Things you should consider during the pandemic:
Most of us have a job first and then we are first aiders alongside. This means that we are likely to be looking closely at a million and one other changes in the workplace and maybe we haven’t thought about our first aider role.
You should consider before someone needs you; are you happy to be a first aider? Do you have an underlying condition which is causing you to shield? Is there someone in your household who is at higher risk? Maybe it’s time to forgoe your extra responsibility and to find someone else who is or can be trained to deliver first aid. Have this conversation now before you are faced with a difficult decision.
So, yes there have been some quite clear changes to guidance on giving CPR – we’ll come back to this shortly but you need to consider some other scenarios too.
Someone has a small bleed and you need to clean and dress the wound. You have to get closer than a meter to do this. Are you happy to do that?
It is currently thought that the virus passes through respiratory droplets 1 so it is unlikely to be transferred from the casualty’s would to you but as with any open wound, you could transfer an infection to the open wound so that as always you MUST wash your hands and wear gloves. What we really need to consider on top of the usual cleaning routines is wearing a masks. Both the casualty and the first aider should wear one to reduce the transfer of respiratory droplets. So, make sure that the first aid kit is well stocked with gloves and marks. You need to wear one for any close contact even if neither of you have symptoms.
If there is no other trained first aider available maybe you can direct the casualty to treat their own small wound and you can choose to maintain social distancing in this case.
Of course, there are a small number of situations where you could not maintain distancing. If the casualty is not breathing or they are unconscious it is imperative that you try to help them, covid doesn’t mean you can walk on bye. If a person is not breathing you can massively improve their chances of survival by performing CPR.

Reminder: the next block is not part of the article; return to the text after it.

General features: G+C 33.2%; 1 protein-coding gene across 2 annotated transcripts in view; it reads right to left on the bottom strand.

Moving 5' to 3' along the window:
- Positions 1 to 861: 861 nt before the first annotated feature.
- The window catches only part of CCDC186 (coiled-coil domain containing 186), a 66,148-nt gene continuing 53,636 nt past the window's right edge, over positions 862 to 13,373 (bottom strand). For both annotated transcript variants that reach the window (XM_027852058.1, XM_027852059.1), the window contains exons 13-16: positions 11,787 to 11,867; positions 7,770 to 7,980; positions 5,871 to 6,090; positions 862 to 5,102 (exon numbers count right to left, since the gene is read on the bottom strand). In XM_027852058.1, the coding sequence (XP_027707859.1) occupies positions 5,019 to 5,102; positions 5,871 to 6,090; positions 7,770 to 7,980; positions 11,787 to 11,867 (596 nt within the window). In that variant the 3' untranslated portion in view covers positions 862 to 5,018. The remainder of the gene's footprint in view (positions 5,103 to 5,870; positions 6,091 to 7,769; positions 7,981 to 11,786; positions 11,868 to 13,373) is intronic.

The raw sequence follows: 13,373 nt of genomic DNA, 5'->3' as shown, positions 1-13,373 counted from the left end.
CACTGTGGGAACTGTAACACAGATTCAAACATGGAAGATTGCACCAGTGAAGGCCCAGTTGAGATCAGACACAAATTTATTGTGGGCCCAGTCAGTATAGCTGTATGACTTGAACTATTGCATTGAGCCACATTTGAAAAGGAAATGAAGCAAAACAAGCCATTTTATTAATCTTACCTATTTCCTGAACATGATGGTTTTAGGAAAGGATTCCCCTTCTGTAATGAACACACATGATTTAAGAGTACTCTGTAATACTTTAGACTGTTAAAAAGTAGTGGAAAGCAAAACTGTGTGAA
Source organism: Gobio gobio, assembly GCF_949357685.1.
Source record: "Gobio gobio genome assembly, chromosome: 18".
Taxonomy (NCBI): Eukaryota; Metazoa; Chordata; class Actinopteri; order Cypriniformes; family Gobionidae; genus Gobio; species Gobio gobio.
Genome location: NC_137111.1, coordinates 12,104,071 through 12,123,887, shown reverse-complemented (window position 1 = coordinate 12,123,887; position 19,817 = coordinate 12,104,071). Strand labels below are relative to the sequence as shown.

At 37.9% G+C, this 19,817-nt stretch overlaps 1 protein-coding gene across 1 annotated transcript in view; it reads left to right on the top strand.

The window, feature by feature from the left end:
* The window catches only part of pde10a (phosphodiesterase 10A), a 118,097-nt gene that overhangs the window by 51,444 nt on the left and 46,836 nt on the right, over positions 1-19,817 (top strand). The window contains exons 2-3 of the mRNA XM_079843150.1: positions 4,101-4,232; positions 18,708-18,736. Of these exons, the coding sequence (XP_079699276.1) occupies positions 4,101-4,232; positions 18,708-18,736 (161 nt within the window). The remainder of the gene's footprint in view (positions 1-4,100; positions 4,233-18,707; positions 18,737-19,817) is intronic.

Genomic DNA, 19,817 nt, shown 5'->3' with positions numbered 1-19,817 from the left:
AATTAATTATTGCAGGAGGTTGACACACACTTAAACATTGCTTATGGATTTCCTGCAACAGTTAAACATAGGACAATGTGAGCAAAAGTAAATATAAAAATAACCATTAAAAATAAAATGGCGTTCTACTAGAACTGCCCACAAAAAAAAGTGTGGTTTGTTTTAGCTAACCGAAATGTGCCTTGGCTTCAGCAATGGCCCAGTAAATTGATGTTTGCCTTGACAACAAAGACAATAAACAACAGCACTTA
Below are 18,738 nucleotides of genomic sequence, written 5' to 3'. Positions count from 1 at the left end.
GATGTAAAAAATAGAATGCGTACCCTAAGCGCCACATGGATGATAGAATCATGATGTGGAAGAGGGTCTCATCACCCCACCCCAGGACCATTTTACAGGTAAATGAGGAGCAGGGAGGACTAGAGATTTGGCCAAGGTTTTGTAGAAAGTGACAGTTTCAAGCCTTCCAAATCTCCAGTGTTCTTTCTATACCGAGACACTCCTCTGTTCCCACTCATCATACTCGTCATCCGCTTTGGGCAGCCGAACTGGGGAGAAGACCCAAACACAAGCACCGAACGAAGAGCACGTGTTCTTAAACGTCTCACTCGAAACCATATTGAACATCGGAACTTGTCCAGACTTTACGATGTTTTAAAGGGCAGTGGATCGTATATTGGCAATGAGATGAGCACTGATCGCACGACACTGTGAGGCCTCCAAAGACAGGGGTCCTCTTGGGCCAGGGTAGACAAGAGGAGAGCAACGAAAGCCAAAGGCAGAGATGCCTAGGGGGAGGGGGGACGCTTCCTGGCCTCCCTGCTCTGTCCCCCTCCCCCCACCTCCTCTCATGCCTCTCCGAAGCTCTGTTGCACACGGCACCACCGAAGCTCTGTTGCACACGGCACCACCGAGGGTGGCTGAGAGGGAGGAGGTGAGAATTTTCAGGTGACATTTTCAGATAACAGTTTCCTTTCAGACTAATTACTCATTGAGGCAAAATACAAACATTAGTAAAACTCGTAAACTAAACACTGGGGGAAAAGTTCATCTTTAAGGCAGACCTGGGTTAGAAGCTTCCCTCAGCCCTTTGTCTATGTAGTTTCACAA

Those trained in CPR will know that the first thing to check for is Danger. You are hopefully familiar with this common mnemonic DRABC.
So, as well as the usual dangers we check for; traffic, water, electricity etc and we need to check our covid risk. Have you already been in contact with this casualty ie are they in your household? Are you in a work bubble? Have you already been exposed to them? Consider the risk of transfer of respiratory droplets. Is there a perceived risk of infection?
Normally if a casualty is unresponsive we would ask you to put your face down next to the casualty to detect breathing. Don’t do this.
Instead, follow new guidance from the Resuscitation council UK2: Look at the casualty. Do they look like they are breathing normally? Are they grey and palid? Are signs of life absent? Can you see the chest rise and fall? If you are in any doubt that they are breathing then go ahead and perform CPR. BUT ‘if there is perceived risk of infection’ don’t carry out breaths. Call for the emergency services, wear gloves and a mask if they are available, and cover the casualty’s mouth and nose loosely with a cloth. Something they can breathe through, just in case they are breathing.
Perform chest compressions only (no breaths) until emergency services arrive OR someone brings a defibrillator (continue compressions whilst the defibrillator is attached and follow the instructions given by the machine).
See this video from the Resuscitation Council UK for a clearer understanding of how to perform CPR if there IS a perceived risk of infection. If you have any further questions or concerns please speak get in touch.
1 https://www.who.int/news-room/commentaries/detail/modes-of-transmission-of-virus-causing-covid-19-implications-for-ipc-precaution-recommendations (accessed 14/07/20) 2 https://www.resus.org.uk/covid-19-resources/covid-19-resources-general-public/resuscitation-council-uk-statement-covid-19 (accessed 14/07/20)